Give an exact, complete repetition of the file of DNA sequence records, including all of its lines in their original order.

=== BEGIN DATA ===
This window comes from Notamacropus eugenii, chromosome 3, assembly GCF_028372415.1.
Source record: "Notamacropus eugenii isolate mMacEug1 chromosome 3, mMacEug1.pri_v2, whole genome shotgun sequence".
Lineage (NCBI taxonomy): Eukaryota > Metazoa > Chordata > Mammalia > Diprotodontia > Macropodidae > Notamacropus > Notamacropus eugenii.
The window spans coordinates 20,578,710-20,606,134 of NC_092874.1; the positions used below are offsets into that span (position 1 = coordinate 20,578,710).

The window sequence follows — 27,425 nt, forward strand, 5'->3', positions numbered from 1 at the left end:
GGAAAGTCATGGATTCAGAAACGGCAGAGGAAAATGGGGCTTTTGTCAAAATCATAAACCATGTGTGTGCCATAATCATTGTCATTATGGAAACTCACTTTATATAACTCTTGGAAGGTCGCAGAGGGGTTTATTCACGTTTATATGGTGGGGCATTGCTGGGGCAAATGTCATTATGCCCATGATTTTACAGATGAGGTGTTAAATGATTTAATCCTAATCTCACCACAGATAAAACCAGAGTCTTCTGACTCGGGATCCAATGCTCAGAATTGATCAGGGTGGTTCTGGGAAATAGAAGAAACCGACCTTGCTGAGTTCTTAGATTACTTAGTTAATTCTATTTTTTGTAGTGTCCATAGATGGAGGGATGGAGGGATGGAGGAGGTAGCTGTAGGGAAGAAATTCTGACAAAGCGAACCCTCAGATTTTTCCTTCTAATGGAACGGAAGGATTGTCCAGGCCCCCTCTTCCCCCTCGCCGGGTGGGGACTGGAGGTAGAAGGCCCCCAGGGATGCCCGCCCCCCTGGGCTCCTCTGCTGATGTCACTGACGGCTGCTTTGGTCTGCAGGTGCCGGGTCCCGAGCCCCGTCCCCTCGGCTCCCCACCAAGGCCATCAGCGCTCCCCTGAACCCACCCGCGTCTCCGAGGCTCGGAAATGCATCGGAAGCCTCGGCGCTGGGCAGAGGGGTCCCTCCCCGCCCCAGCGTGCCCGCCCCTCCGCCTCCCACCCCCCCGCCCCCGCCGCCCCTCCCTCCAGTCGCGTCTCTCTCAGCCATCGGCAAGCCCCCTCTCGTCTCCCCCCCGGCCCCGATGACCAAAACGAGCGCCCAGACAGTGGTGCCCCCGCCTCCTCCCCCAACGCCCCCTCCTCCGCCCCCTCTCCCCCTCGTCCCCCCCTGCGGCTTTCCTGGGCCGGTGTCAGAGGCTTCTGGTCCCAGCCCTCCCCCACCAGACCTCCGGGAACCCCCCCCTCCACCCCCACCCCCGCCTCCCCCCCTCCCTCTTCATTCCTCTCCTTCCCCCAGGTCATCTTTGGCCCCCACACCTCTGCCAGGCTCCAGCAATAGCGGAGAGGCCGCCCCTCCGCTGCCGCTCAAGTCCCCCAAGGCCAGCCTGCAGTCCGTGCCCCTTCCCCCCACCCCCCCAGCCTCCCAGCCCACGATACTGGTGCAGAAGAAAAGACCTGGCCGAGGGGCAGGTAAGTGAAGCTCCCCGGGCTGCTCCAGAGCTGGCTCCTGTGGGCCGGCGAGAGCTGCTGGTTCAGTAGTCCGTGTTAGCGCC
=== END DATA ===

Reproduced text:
This window comes from Notamacropus eugenii, chromosome 3, assembly GCF_028372415.1.
Source record: "Notamacropus eugenii isolate mMacEug1 chromosome 3, mMacEug1.pri_v2, whole genome shotgun sequence".
Lineage (NCBI taxonomy): Eukaryota > Metazoa > Chordata > Mammalia > Diprotodontia > Macropodidae > Notamacropus > Notamacropus eugenii.
The window spans coordinates 20,578,710-20,606,134 of NC_092874.1; the positions used below are offsets into that span (position 1 = coordinate 20,578,710).

The window sequence follows — 27,425 nt, forward strand, 5'->3', positions numbered from 1 at the left end:
GGAAAGTCATGGATTCAGAAACGGCAGAGGAAAATGGGGCTTTTGTCAAAATCATAAACCATGTGTGTGCCATAATCATTGTCATTATGGAAACTCACTTTATATAACTCTTGGAAGGTCGCAGAGGGGTTTATTCACGTTTATATGGTGGGGCATTGCTGGGGCAAATGTCATTATGCCCATGATTTTACAGATGAGGTGTTAAATGATTTAATCCTAATCTCACCACAGATAAAACCAGAGTCTTCTGACTCGGGATCCAATGCTCAGAATTGATCAGGGTGGTTCTGGGAAATAGAAGAAACCGACCTTGCTGAGTTCTTAGATTACTTAGTTAATTCTATTTTTTGTAGTGTCCATAGATGGAGGGATGGAGGGATGGAGGAGGTAGCTGTAGGGAAGAAATTCTGACAAAGCGAACCCTCAGATTTTTCCTTCTAATGGAACGGAAGGATTGTCCAGGCCCCCTCTTCCCCCTCGCCGGGTGGGGACTGGAGGTAGAAGGCCCCCAGGGATGCCCGCCCCCCTGGGCTCCTCTGCTGATGTCACTGACGGCTGCTTTGGTCTGCAGGTGCCGGGTCCCGAGCCCCGTCCCCTCGGCTCCCCACCAAGGCCATCAGCGCTCCCCTGAACCCACCCGCGTCTCCGAGGCTCGGAAATGCATCGGAAGCCTCGGCGCTGGGCAGAGGGGTCCCTCCCCGCCCCAGCGTGCCCGCCCCTCCGCCTCCCACCCCCCCGCCCCCGCCGCCCCTCCCTCCAGTCGCGTCTCTCTCAGCCATCGGCAAGCCCCCTCTCGTCTCCCCCCCGGCCCCGATGACCAAAACGAGCGCCCAGACAGTGGTGCCCCCGCCTCCTCCCCCAACGCCCCCTCCTCCGCCCCCTCTCCCCCTCGTCCCCCCCTGCGGCTTTCCTGGGCCGGTGTCAGAGGCTTCTGGTCCCAGCCCTCCCCCACCAGACCTCCGGGAACCCCCCCCTCCACCCCCACCCCCGCCTCCCCCCCTCCCTCTTCATTCCTCTCCTTCCCCCAGGTCATCTTTGGCCCCCACACCTCTGCCAGGCTCCAGCAATAGCGGAGAGGCCGCCCCTCCGCTGCCGCTCAAGTCCCCCAAGGCCAGCCTGCAGTCCGTGCCCCTTCCCCCCACCCCCCCAGCCTCCCAGCCCACGATACTGGTGCAGAAGAAAAGACCTGGCCGAGGGGCAGGTAAGTGAAGCTCCCCGGGCTGCTCCAGAGCTGGCTCCTGTGGGCCGGCGAGAGCTGCTGGTTCAGTAGTCCGTGTTAGCGCC